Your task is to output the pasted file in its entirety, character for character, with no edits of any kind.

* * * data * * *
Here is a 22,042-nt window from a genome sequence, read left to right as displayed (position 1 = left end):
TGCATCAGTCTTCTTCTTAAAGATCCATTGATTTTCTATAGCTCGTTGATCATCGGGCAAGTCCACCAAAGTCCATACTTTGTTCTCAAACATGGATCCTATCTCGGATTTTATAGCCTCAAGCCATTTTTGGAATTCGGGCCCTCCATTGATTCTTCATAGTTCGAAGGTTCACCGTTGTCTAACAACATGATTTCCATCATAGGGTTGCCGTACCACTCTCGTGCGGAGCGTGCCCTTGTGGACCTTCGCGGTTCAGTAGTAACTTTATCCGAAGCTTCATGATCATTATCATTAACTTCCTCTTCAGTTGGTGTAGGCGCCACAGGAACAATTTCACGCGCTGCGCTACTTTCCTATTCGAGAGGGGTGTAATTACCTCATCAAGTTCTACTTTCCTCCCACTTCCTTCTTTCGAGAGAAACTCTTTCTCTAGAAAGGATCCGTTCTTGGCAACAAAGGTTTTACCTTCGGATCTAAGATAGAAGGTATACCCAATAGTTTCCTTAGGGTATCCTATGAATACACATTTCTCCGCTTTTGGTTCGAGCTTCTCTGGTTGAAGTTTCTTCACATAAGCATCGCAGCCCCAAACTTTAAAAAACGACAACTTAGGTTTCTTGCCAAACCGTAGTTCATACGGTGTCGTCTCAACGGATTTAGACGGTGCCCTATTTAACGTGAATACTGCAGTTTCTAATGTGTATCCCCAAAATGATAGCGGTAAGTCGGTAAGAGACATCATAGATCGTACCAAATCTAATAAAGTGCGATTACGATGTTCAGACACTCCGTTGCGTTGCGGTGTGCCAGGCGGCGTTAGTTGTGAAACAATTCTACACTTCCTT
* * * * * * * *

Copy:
Here is a 22,042-nt window from a genome sequence, read left to right as displayed (position 1 = left end):
TGCATCAGTCTTCTTCTTAAAGATCCATTGATTTTCTATAGCTCGTTGATCATCGGGCAAGTCCACCAAAGTCCATACTTTGTTCTCAAACATGGATCCTATCTCGGATTTTATAGCCTCAAGCCATTTTTGGAATTCGGGCCCTCCATTGATTCTTCATAGTTCGAAGGTTCACCGTTGTCTAACAACATGATTTCCATCATAGGGTTGCCGTACCACTCTCGTGCGGAGCGTGCCCTTGTGGACCTTCGCGGTTCAGTAGTAACTTTATCCGAAGCTTCATGATCATTATCATTAACTTCCTCTTCAGTTGGTGTAGGCGCCACAGGAACAATTTCACGCGCTGCGCTACTTTCCTATTCGAGAGGGGTGTAATTACCTCATCAAGTTCTACTTTCCTCCCACTTCCTTCTTTCGAGAGAAACTCTTTCTCTAGAAAGGATCCGTTCTTGGCAACAAAGGTTTTACCTTCGGATCTAAGATAGAAGGTATACCCAATAGTTTCCTTAGGGTATCCTATGAATACACATTTCTCCGCTTTTGGTTCGAGCTTCTCTGGTTGAAGTTTCTTCACATAAGCATCGCAGCCCCAAACTTTAAAAAACGACAACTTAGGTTTCTTGCCAAACCGTAGTTCATACGGTGTCGTCTCAACGGATTTAGACGGTGCCCTATTTAACGTGAATACTGCAGTTTCTAATGTGTATCCCCAAAATGATAGCGGTAAGTCGGTAAGAGACATCATAGATCGTACCAAATCTAATAAAGTGCGATTACGATGTTCAGACACTCCGTTGCGTTGCGGTGTGCCAGGCGGCGTTAGTTGTGAAACAATTCTACACTTCCTT